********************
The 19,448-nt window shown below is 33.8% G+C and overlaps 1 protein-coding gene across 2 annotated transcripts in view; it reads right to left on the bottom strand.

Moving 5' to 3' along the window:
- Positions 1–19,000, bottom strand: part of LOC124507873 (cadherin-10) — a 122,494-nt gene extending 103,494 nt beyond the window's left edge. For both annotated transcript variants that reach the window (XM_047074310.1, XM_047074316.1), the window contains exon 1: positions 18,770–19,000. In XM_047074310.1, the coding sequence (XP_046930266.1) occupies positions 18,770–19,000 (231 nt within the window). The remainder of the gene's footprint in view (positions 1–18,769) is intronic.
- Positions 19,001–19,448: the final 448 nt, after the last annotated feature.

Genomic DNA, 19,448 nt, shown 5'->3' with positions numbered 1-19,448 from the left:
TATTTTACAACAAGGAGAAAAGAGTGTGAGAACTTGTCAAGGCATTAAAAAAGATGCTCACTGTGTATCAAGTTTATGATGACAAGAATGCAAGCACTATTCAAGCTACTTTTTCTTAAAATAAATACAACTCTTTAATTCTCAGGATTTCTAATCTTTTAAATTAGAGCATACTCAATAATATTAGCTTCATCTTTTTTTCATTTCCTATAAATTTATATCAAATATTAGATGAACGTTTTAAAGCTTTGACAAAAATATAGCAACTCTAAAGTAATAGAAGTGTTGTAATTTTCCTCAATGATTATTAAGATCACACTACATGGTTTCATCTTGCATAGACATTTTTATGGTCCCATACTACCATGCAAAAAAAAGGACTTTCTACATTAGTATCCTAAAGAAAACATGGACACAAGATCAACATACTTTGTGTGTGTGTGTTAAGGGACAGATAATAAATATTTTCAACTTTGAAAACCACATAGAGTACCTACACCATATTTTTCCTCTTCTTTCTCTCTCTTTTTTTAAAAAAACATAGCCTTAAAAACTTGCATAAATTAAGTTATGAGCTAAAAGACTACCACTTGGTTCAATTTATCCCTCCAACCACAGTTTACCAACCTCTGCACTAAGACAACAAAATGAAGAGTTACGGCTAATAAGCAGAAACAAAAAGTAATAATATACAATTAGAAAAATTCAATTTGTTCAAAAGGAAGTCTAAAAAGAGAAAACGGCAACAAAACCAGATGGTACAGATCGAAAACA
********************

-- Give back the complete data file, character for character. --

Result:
The 19,448-nt window shown below is 33.8% G+C and overlaps 1 protein-coding gene across 2 annotated transcripts in view; it reads right to left on the bottom strand.

Moving 5' to 3' along the window:
- Positions 1–19,000, bottom strand: part of LOC124507873 (cadherin-10) — a 122,494-nt gene extending 103,494 nt beyond the window's left edge. For both annotated transcript variants that reach the window (XM_047074310.1, XM_047074316.1), the window contains exon 1: positions 18,770–19,000. In XM_047074310.1, the coding sequence (XP_046930266.1) occupies positions 18,770–19,000 (231 nt within the window). The remainder of the gene's footprint in view (positions 1–18,769) is intronic.
- Positions 19,001–19,448: the final 448 nt, after the last annotated feature.

Genomic DNA, 19,448 nt, shown 5'->3' with positions numbered 1-19,448 from the left:
TATTTTACAACAAGGAGAAAAGAGTGTGAGAACTTGTCAAGGCATTAAAAAAGATGCTCACTGTGTATCAAGTTTATGATGACAAGAATGCAAGCACTATTCAAGCTACTTTTTCTTAAAATAAATACAACTCTTTAATTCTCAGGATTTCTAATCTTTTAAATTAGAGCATACTCAATAATATTAGCTTCATCTTTTTTTCATTTCCTATAAATTTATATCAAATATTAGATGAACGTTTTAAAGCTTTGACAAAAATATAGCAACTCTAAAGTAATAGAAGTGTTGTAATTTTCCTCAATGATTATTAAGATCACACTACATGGTTTCATCTTGCATAGACATTTTTATGGTCCCATACTACCATGCAAAAAAAAGGACTTTCTACATTAGTATCCTAAAGAAAACATGGACACAAGATCAACATACTTTGTGTGTGTGTGTTAAGGGACAGATAATAAATATTTTCAACTTTGAAAACCACATAGAGTACCTACACCATATTTTTCCTCTTCTTTCTCTCTCTTTTTTTAAAAAAACATAGCCTTAAAAACTTGCATAAATTAAGTTATGAGCTAAAAGACTACCACTTGGTTCAATTTATCCCTCCAACCACAGTTTACCAACCTCTGCACTAAGACAACAAAATGAAGAGTTACGGCTAATAAGCAGAAACAAAAAGTAATAATATACAATTAGAAAAATTCAATTTGTTCAAAAGGAAGTCTAAAAAGAGAAAACGGCAACAAAACCAGATGGTACAGATCGAAAACA